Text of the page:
Magnesium, What a Hot Topic These Days!

Magnesium seems to be quite a hot topic today in the supplement field, and the field of health and wellness!  I have been poking some and  want to share some of the information with you all about what exactly Magnesium is, what is does, where you can find sources of this mineral, who is at risk to be deficient, and what some of the signs or symptoms are…

Magnesium is a mineral, for those of you that are not familiar.  Magnesium is also a cofactor in relation to over 300 enzyme systems that control complex biochemical reactions throughout the body (a little more technical them some of you probably care to know, but have to throw a little of the science and medical part in here and there too).   Muscle and nerve function, regulation of blood pressure, blood glucose control, energy production, protein synthesis, transporting calcium and potassium across cell membranes, bone structural development, and synthesis of DNA/RNA, are some of the most important reactions Magnesium helps to regulate.  I honestly didn’t realize that Magnesium contributed to ALL of these things plus more, until I started digging around for more information.

The balance of Magnesium in greatly controlled by the kidneys.  The kidney excretes around 120mg of magnesium into the urine each day. There is about 25g of magnesium in the adult body, and over have of it resides in the bones and the rest in the soft tissue (muscles, tendons, fascia, etc).  There is only a very small amount of magnesium that resides in the actual blood serum.  With that being said, it can be a little more difficult to test, and usually a combination of blood tests, urinalysis, saliva tests, and a thorough consultation are performed to be sure if one is deficient or not.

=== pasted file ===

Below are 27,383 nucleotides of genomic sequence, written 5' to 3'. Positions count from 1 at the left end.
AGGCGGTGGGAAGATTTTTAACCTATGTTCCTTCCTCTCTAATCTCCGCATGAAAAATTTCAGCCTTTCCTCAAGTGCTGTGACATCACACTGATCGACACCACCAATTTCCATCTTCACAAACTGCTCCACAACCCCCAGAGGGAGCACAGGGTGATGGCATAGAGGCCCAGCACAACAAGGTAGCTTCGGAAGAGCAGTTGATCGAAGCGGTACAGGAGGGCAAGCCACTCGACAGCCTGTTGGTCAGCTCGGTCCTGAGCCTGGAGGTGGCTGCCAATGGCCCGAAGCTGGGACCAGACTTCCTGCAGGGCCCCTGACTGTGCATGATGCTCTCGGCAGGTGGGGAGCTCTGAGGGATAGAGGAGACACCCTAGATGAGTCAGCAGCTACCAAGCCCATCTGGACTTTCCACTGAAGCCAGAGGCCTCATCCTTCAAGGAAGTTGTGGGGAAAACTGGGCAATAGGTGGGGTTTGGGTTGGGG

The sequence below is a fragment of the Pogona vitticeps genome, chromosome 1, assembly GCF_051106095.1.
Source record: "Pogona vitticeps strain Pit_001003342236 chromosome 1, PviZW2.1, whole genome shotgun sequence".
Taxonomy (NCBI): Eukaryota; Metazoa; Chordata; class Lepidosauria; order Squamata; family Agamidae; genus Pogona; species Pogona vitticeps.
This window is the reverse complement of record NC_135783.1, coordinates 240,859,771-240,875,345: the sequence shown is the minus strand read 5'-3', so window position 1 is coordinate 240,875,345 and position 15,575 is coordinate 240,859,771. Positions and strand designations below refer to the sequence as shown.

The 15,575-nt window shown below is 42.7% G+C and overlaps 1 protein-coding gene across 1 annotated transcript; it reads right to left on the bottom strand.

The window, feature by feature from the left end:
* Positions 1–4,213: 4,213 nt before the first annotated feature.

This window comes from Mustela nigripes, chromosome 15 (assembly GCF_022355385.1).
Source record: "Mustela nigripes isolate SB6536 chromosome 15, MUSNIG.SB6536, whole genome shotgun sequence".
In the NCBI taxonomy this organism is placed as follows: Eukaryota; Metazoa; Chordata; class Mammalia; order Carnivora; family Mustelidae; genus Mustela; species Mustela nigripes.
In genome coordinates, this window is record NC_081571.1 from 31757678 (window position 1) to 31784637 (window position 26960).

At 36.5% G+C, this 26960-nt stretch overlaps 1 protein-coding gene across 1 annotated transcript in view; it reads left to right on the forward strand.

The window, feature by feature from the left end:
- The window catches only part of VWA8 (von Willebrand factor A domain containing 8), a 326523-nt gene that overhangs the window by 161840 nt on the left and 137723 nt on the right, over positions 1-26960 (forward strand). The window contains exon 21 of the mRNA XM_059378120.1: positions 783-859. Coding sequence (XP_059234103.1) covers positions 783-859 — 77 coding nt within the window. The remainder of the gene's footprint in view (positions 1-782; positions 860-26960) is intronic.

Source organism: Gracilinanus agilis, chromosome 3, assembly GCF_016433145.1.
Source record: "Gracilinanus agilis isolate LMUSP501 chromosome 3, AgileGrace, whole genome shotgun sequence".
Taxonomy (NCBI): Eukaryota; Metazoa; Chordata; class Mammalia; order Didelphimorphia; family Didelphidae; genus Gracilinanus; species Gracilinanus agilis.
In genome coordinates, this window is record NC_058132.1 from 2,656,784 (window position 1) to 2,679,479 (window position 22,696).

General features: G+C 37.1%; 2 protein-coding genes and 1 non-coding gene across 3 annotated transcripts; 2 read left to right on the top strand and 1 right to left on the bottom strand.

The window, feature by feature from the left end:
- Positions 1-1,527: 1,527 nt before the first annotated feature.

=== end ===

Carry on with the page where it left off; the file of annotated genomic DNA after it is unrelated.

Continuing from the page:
There are a wide variety of beverages, animal and plant foods that have magnesium in them.  Tap, mineral and bottled water contain certain levels of magnesium in them.  Nuts, seeds, spinach, legumes, and whole grains contain a good level of magnesium as well.  Fortified foods and cereals may contain added amounts of magnesium, but some types of food processing actually lower the content of magnesium.  Personally, I recommend trying to find magnesium through more natural food sources, not cereal or processed foods if can be helped.  And though you may think you are taking in a fair amount of magnesium in through your diet, only about 30-40% of dietary magnesium is actually absorbed by the body.

Listed below from The National Institute of Health are some food sources and the levels of magnesium found in them:

Table 2: Selected Food Sources of Magnesium [10]
Food Milligrams
(mg) per
serving
Percent
DV*
Almonds, dry roasted, 1 ounce 80 20
Spinach, boiled, ½ cup 78 20
Cashews, dry roasted, 1 ounce 74 19
Peanuts, oil roasted, ¼ cup 63 16
Cereal, shredded wheat, 2 large biscuits 61 15
Soymilk, plain or vanilla, 1 cup 61 15
Black beans, cooked, ½ cup 60 15
Edamame, shelled, cooked, ½ cup 50 13
Peanut butter, smooth, 2 tablespoons 49 12
Bread, whole wheat, 2 slices 46 12
Avocado, cubed, 1 cup 44 11
Potato, baked with skin, 3.5 ounces 43 11